Allen Benedict Court on Harden Street was constructed in 1940 and housed more than 400 residents in 244 low-income housing units. After a carbon monoxide leak caused two deaths in 2019, it was demolished earlier this year.
“That (Allen Benedict) was like the last of the Mohicans,” Pride said. “I don’t even go that direction, because I don’t want to see it.”
In the lot where Allen Benedict Court was once located, all that remains is the rubble from its demolition.
With the loss of these housing complexes, more than 800 mostly Black residents, were displaced, many moving out of the downtown area that anchored black life in Columbia for decades.
That worries Todd Shaw, a UofSC political science professor and expert on African American politics, urban politics and public policy, who sees the out-migration of poorer residents as an affront to a livable city.
“If you have to fundamentally displace working-class families or minority families from homes in order to redevelop an area, that’s not redevelopment in a balanced or even progressive direction,” Shaw said, “That’s dislocation on some level.”
The changing demographics of the area reflect a larger, state-wide trend. In the last 10 years, the city of Columbia has lost 3.6% of its Black population and saw a 3.7% increase in its white population.
Other cities across the state show similar trends, the most notable of which is Charleston. Between 2010 and 2020 the city of Charleston’s Black population decreased by 16% while its white population increased by 31%, according to a Carolina News and Reporter analysis of census data.
“These are the things that are being discussed in the barbershop,” Felder said. “We saw what happened in other cities, and people start discussing that the same thing is going to happen in this area.”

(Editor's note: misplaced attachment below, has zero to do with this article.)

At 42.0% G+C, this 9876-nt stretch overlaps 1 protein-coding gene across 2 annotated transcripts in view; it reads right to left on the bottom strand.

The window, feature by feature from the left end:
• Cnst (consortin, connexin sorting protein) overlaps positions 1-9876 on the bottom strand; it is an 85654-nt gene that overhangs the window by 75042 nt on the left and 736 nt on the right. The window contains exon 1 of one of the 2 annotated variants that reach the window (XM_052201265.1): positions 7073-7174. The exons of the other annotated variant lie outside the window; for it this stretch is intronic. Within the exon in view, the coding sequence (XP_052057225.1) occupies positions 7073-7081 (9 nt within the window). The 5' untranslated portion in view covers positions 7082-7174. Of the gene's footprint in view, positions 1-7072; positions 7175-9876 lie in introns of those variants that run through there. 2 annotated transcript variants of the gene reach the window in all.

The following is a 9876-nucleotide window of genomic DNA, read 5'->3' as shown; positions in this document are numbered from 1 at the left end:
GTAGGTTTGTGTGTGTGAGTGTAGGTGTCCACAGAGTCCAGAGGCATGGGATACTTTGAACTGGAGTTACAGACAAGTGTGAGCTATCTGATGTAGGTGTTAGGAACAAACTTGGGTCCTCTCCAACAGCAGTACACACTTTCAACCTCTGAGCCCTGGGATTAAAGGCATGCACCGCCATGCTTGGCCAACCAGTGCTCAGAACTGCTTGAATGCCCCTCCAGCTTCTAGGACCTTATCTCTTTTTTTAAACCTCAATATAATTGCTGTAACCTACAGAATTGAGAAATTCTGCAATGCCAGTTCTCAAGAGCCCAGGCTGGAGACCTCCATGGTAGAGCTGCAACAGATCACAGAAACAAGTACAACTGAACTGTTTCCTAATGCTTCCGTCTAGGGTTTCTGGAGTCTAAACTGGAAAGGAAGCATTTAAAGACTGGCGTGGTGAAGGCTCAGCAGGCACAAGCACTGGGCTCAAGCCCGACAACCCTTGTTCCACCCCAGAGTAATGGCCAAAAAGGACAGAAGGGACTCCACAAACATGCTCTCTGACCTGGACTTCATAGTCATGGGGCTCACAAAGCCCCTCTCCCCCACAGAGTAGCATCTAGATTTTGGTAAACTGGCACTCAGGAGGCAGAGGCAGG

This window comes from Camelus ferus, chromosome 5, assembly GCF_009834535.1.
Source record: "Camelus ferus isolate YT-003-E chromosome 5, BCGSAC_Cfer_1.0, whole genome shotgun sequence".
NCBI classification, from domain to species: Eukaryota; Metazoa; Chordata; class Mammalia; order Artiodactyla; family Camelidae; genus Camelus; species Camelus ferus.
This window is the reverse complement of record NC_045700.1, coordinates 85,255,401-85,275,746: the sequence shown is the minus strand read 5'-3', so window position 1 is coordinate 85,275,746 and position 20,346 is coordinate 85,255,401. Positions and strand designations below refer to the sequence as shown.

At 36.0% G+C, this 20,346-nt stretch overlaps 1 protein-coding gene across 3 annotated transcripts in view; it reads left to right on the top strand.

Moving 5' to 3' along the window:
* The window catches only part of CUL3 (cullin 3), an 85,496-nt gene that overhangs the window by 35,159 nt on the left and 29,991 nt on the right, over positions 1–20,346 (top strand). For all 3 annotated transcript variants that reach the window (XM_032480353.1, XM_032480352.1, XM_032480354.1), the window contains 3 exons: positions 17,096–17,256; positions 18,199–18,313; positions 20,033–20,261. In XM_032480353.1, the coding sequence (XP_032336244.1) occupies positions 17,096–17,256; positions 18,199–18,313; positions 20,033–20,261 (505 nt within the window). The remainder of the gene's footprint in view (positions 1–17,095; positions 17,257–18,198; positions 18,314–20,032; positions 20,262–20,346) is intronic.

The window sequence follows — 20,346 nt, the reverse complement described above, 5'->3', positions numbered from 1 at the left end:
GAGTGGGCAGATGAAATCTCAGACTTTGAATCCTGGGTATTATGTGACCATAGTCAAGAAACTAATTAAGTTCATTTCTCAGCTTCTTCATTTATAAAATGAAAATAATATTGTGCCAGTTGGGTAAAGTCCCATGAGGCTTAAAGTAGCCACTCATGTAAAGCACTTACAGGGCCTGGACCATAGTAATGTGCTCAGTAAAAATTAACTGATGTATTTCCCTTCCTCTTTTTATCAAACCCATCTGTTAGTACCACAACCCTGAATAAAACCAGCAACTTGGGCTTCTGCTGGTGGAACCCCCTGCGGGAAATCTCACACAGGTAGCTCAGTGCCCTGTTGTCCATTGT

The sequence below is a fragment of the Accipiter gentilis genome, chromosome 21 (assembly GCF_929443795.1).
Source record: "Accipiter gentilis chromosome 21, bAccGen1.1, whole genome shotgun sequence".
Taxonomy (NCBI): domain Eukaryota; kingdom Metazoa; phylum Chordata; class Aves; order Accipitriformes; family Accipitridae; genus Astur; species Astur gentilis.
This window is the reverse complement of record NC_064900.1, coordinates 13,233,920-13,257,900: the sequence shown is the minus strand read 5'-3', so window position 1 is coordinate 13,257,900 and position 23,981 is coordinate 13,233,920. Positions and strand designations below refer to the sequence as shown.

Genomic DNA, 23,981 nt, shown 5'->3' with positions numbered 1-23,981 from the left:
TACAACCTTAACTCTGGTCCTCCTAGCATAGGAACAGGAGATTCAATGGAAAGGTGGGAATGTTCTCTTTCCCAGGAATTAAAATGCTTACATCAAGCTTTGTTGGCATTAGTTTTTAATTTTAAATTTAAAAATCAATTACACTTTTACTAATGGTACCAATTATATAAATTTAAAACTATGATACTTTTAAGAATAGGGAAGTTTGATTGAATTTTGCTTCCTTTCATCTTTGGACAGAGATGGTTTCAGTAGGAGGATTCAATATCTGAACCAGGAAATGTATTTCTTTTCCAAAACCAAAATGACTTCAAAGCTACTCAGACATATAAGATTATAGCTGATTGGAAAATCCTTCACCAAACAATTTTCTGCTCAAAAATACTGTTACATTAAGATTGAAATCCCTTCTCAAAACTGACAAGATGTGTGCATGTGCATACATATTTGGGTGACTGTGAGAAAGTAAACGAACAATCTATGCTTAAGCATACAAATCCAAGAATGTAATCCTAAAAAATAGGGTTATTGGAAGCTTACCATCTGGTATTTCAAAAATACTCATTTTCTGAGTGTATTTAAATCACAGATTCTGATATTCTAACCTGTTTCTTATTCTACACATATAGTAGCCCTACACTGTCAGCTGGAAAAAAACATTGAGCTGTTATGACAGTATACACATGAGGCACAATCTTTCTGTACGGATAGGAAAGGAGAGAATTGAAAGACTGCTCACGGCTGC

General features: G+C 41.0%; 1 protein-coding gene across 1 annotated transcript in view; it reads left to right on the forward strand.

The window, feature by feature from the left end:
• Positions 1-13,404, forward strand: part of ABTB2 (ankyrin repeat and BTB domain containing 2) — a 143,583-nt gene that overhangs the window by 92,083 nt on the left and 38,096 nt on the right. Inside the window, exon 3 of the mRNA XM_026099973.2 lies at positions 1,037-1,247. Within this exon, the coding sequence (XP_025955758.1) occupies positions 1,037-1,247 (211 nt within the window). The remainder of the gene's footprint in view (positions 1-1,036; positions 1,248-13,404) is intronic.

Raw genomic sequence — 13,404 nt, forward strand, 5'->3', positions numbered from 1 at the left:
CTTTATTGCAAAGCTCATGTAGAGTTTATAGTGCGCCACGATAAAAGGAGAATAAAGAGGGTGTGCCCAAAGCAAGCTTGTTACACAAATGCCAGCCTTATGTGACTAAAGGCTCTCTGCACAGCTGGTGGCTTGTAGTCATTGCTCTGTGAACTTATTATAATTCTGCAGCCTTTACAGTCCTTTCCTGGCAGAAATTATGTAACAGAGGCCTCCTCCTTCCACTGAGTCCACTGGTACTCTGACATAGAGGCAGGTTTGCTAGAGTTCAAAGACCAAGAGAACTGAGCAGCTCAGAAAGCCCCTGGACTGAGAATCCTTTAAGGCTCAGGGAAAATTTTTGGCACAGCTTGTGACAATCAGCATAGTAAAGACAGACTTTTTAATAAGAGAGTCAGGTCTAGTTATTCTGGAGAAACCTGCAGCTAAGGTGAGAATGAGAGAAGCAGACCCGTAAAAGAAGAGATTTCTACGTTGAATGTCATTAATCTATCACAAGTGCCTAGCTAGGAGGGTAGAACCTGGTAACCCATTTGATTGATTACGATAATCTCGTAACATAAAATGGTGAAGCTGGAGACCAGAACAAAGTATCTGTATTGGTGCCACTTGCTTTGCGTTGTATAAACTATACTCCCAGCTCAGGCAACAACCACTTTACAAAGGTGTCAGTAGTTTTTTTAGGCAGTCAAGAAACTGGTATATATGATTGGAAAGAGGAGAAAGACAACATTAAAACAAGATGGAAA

Felder sees the recent mayoral race and the election of a white mayor as a reflection of the changing demographics of Columbia. Donaldson and Pride concur.
Longtime city councilman Daniel Rickenmann was elected mayor after a runoff against fellow councilwoman Tamika Isaac Devine, who would have been the first Black woman to serve as Columbia’s mayor if elected.
Outgoing mayor Steve Benjamin, the city’s first Black elected mayor, has championed the BullStreet District project which will transform the old state mental hospital complex into a joint neighborhood and shopping area that is expected to draw more affluent people downtown. He has said the project will benefit all of Columbia and improve the economic prospects for residents in North Columbia, which is predominantly African American.
“It’s a plan in all the cities to get white folks back in, to dominate the cities,” Felder said. “Some people think that with the money being put into BullStreet, that’s going to push this way.”
After schools were integrated in the 1960s, many white families exited city centers for the suburbs. That “white flight” left Black residents in the cities. That trend has reversed with more and more white people moving back into cities, acquiring solid housing stock and then embarking on expensive renovation projects. These projects tend to raise the property value of the area making it much harder for the lower income residents to remain in their area.
“I saw white people coming back to the city. They were coming back in large numbers,” Pride said, “(I thought) What’s gonna happen to my people?”